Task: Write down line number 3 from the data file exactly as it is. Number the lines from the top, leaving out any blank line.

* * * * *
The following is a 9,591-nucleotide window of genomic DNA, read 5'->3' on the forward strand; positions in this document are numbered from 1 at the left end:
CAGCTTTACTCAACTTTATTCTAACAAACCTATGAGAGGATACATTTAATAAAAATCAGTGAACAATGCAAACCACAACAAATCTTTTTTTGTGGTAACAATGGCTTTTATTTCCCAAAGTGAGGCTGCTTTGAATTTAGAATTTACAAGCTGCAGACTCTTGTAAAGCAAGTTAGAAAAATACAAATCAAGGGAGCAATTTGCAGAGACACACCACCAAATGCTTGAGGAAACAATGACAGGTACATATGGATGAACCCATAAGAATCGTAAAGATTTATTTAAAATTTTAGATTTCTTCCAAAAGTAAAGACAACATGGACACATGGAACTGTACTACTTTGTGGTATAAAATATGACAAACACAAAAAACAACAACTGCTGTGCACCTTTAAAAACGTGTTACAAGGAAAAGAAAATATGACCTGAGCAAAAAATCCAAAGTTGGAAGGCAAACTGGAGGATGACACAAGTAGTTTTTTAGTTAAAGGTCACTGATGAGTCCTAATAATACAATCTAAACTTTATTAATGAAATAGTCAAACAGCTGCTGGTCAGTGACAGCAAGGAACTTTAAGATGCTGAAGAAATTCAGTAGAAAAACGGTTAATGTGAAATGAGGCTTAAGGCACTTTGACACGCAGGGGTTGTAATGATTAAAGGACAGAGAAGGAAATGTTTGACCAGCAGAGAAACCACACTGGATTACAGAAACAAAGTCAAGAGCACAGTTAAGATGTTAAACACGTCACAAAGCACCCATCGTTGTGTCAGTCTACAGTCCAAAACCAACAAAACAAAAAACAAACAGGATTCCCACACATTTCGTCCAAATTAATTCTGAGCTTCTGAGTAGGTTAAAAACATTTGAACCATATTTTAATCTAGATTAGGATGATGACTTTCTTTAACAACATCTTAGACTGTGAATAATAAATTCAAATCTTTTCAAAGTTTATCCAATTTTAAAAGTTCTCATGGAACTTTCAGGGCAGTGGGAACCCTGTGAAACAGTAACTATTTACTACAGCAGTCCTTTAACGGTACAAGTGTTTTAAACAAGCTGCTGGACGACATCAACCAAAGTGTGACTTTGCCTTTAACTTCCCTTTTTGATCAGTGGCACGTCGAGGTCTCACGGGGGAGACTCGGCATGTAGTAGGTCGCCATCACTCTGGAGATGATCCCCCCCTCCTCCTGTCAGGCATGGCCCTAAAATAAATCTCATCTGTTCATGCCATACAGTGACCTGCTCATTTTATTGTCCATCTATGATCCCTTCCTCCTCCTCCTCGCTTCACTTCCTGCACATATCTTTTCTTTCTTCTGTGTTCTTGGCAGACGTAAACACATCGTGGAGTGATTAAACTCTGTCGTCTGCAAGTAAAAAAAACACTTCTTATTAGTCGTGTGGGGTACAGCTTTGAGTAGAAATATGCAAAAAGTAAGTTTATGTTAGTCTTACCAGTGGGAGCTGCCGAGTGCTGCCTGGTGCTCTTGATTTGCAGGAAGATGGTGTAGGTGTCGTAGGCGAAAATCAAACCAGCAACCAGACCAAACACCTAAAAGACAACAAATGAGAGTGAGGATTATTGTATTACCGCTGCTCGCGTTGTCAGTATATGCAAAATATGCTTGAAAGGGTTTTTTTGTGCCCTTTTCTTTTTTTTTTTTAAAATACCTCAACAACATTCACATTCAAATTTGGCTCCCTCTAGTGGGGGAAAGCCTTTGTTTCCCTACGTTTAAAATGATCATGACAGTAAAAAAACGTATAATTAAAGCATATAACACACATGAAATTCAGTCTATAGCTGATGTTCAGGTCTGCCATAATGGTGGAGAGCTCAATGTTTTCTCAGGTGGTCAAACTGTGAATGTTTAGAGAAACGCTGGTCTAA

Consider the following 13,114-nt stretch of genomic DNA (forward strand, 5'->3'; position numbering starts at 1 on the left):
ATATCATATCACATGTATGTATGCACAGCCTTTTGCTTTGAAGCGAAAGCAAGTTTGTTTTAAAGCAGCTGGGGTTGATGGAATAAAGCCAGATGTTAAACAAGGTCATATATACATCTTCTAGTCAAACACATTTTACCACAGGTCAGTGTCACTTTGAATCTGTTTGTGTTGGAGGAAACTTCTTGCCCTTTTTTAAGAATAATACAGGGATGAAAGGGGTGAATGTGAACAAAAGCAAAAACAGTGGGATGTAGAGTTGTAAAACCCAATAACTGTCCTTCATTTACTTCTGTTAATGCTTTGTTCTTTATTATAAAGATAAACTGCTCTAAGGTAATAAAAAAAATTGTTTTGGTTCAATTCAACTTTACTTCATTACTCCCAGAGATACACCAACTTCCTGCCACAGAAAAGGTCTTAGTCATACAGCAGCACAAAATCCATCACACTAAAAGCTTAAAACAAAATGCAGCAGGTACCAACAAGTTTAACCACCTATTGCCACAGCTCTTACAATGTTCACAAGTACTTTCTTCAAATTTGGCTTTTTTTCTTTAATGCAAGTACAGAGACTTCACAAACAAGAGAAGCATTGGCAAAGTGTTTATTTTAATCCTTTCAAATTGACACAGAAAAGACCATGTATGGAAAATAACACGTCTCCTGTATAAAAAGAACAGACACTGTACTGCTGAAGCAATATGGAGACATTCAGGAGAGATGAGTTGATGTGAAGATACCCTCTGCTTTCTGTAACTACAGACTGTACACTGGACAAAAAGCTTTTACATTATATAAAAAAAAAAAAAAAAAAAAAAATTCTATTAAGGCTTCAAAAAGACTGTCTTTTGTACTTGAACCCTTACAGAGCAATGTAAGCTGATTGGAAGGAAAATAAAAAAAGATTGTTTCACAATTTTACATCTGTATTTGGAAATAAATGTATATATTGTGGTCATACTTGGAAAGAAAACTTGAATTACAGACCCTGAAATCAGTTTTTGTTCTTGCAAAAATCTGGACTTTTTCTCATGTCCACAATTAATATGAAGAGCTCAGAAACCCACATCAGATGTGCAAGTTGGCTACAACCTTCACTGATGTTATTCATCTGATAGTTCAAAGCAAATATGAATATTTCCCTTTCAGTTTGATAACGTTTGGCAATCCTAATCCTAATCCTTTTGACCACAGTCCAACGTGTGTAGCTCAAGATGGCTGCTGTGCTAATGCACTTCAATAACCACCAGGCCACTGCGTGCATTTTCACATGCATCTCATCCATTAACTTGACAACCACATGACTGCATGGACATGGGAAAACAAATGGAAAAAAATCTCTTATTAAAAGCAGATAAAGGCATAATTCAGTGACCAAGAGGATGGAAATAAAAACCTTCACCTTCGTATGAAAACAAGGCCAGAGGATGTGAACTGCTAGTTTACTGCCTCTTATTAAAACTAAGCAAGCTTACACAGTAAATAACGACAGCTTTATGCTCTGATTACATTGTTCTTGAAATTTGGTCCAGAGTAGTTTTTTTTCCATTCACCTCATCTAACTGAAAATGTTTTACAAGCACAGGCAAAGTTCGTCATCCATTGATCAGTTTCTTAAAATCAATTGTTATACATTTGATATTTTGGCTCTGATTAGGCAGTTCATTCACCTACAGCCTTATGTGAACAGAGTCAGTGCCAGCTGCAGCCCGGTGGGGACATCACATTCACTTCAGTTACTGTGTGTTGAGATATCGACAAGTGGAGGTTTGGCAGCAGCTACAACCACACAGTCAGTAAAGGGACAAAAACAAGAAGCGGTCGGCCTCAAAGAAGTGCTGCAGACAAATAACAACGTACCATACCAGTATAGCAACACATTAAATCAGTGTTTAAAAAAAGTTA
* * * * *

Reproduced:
Consider the following 13,114-nt stretch of genomic DNA (forward strand, 5'->3'; position numbering starts at 1 on the left):